A: It would be the day my mother died and yes, the reasons are obvious. I know she’s within me, and I believe she’s aware of my life. I actually had a very vivid dream wherein she appeared to me and she was very happy. She smiled and she said, “I heard you wrote a book.” This was around the time my debut novel came out. The dream was so real. I took one look at her and burst into tears. I was overwhelmed seeing her and I cried expressing the pain that I had experienced in my life not having her around. She hugged me and I woke up. I jumped up and ran screaming through the house. “My mother came to me! My mother came to me.” My husband, who was already up, reached out to me, and I collapsed into his arms.
Q:What advice would you give to aspiring writers?

Synopsis: Cassandra Whitmore is facing yet another Valentine’s Day alone. Her love life is as dry as the Sharpie pen she uses to mark an even more dreadful day on her calendar—her upcoming 30th birthday. Driven by the maddening ticking of her biological clock, Cassandra is determined to meet, fall in love with, and marry “The One” within nine months.
When Cassandra accompanies her cousin to a night club, her Type-A quest to meet a man is quickly rewarded by a stranger’s velvety, baritone voice asking if he might occupy the seat next to her. He’s Nicolas Harte, whose good looks leave Cassandra speechless, but not for long. After mustering enough courage to strike up a conversation, she learns Nicolas is everything she wants in a man—smart, successful, and available. There’s only one catch: He’s “GU” (geographically undesirable). Nonetheless, Cassandra falls in love with Nicolas and makes the uncharacteristic decision to move from Los Angeles to New York to be with him. But Cassandra gets a rude awakening when she discovers there’s something rotten in the Big Apple.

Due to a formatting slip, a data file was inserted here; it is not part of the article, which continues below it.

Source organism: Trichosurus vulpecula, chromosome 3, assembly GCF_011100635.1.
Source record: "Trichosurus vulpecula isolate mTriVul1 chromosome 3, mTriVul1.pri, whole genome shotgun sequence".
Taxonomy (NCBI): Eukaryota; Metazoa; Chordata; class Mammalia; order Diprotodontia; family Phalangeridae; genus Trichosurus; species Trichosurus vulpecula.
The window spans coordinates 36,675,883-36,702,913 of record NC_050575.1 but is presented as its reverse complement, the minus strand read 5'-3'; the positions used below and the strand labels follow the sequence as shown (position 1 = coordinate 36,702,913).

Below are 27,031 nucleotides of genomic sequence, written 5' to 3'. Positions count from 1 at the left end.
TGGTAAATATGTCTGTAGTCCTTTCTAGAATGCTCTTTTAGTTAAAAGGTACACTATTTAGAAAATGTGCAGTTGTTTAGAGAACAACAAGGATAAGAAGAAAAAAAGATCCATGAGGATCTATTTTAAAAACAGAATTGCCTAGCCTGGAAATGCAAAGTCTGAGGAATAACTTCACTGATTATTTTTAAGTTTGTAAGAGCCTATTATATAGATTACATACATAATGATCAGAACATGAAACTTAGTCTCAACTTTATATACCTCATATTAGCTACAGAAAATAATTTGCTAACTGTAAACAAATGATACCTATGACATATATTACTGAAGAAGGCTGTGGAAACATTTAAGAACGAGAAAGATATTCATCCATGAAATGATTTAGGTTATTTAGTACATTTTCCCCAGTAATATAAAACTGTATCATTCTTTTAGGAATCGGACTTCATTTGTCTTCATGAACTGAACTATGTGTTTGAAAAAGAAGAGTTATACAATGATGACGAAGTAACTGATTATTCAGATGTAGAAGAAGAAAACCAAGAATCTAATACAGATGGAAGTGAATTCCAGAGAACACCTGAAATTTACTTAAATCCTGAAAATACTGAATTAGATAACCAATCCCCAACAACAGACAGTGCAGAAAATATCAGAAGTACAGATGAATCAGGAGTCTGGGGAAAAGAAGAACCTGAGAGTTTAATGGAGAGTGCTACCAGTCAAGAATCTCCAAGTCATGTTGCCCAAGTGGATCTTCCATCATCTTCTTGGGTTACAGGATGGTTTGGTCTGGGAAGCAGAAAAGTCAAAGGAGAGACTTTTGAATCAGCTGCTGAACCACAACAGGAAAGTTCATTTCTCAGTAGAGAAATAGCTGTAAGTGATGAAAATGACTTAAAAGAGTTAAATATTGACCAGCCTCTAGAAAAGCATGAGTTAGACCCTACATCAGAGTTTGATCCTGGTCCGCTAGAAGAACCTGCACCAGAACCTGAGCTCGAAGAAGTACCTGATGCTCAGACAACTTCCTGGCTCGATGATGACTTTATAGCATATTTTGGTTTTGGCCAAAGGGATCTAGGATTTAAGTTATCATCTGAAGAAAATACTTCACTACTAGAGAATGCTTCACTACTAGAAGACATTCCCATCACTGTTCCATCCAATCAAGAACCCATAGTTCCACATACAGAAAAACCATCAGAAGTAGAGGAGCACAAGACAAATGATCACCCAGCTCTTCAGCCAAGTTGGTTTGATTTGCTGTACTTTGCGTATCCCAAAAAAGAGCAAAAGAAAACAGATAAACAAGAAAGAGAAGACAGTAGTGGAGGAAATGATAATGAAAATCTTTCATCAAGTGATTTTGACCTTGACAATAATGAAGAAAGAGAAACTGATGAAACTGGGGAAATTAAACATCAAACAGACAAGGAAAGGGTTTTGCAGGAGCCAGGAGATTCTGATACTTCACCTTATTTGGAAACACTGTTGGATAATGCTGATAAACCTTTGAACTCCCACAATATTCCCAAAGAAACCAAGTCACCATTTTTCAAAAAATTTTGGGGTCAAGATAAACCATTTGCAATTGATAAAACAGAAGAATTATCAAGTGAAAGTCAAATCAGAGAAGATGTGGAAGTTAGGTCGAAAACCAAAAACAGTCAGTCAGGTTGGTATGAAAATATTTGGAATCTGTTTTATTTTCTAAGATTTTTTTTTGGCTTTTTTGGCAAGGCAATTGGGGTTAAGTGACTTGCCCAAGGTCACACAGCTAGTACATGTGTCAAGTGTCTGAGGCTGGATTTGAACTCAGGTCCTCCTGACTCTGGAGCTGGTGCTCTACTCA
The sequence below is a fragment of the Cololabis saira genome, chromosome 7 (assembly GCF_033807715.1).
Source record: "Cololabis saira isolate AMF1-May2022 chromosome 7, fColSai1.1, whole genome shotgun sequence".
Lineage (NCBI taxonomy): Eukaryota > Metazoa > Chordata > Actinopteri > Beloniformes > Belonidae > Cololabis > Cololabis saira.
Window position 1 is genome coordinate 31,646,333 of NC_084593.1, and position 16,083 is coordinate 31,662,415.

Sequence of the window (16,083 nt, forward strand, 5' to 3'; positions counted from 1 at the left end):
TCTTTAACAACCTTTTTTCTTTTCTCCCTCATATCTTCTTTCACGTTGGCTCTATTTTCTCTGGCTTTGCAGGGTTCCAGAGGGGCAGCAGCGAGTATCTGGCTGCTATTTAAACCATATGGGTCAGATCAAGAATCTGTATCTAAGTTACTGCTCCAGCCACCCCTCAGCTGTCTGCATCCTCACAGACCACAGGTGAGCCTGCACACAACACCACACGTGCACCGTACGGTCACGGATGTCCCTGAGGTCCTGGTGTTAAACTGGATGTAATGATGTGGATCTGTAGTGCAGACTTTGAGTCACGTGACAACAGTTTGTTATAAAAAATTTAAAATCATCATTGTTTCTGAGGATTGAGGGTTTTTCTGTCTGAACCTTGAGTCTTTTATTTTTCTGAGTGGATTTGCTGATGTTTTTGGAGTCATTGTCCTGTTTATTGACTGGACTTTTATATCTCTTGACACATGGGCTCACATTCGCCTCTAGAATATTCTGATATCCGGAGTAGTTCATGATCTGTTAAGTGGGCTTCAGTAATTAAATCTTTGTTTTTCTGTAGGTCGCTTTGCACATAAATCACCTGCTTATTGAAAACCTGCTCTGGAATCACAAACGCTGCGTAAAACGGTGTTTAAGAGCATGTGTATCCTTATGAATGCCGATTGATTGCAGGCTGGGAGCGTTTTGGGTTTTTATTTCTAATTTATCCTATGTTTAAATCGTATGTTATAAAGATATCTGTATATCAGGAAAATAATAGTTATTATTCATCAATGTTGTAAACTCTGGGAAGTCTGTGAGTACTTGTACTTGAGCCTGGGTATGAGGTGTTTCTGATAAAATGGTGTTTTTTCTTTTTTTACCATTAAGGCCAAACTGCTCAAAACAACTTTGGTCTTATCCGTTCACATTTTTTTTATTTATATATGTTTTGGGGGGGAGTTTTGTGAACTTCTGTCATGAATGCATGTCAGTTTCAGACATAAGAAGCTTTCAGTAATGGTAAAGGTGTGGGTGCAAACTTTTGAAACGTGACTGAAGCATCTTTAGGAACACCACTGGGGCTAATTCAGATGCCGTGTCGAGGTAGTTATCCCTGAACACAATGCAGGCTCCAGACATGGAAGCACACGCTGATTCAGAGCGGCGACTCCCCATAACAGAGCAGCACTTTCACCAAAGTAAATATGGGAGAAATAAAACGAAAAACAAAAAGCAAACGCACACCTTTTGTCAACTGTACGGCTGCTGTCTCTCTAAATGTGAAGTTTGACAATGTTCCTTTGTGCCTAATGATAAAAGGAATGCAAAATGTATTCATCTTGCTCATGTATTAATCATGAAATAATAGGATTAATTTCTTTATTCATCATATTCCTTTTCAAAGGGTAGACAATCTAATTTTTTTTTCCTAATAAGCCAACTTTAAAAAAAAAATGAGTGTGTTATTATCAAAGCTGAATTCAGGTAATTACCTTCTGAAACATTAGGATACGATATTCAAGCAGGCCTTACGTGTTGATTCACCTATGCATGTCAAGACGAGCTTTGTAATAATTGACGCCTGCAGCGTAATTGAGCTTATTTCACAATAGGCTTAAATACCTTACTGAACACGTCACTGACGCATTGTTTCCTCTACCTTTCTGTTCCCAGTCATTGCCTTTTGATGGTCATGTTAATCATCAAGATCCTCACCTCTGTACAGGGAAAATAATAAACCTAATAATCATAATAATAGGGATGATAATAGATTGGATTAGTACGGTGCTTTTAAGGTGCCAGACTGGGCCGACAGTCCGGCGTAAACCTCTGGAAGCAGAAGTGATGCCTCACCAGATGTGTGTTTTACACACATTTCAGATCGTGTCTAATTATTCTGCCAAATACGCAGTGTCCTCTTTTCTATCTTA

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On Conversations: Interview with #Author Scott Fitzgerald Gray

It is my pleasure to introduce you to author Scott Fitzgerald Gray today.  Grab a cup of coffee, sit back and enjoy getting to know Scott and his work.


Scott Fitzgerald Gray has been flogging his imagination professionally since deciding he wanted to be a writer and abandoning any hope of a real career in about the fourth grade. That was the year that speculative fiction and fantasy kindled his voracious appetite for literary escapism and a love of roleplaying gaming that still drives his questionable creativity. In addition to his fantasy and speculative fiction writing, Scott has written for feature film and television, was a finalist for the Jim Burt Screenwriting Prize from the Writers’ Guild of Canada, and currently consults and story edits on projects ranging from overly obscure indie-Canadian fare to Neill Blomkamp’s somewhat less-obscure "District 9" and the upcoming "Elysium".

More info on Scott and his work (some of it even occasionally truthful) can be found by reading between the lines at www.insaneangel.com.

Tell us a little about your current project?

My newest novel is a kind of semi-autobiographical high-school coming-of-age speculative-fiction techno-thriller romance (I know; that old story again) called "We Can Be Heroes". [Link: http://insaneangel.com/insaneangel/Fiction/Books/WeCanBeHeroes.html] The origins and genesis of the book go back a long way, insofar as its current form originally started out as a screenplay treatment that never properly came together. It’s a bit of an ode to high-school friendships, and my quaint small-town Canadian upbringing, and some of the speculative fiction that inspired me as a nascent writer, and a life-long love of roleplaying games.

"We Can Be Heroes" was a bit of a departure from the epic- and high-fantasy tales I’ve been mostly writing the past few years, and so the writing of it felt very fresh, which is always good.

Having worked in both screenwriting and fiction, what are your thoughts on both forms as they compare from a writer’s perspective?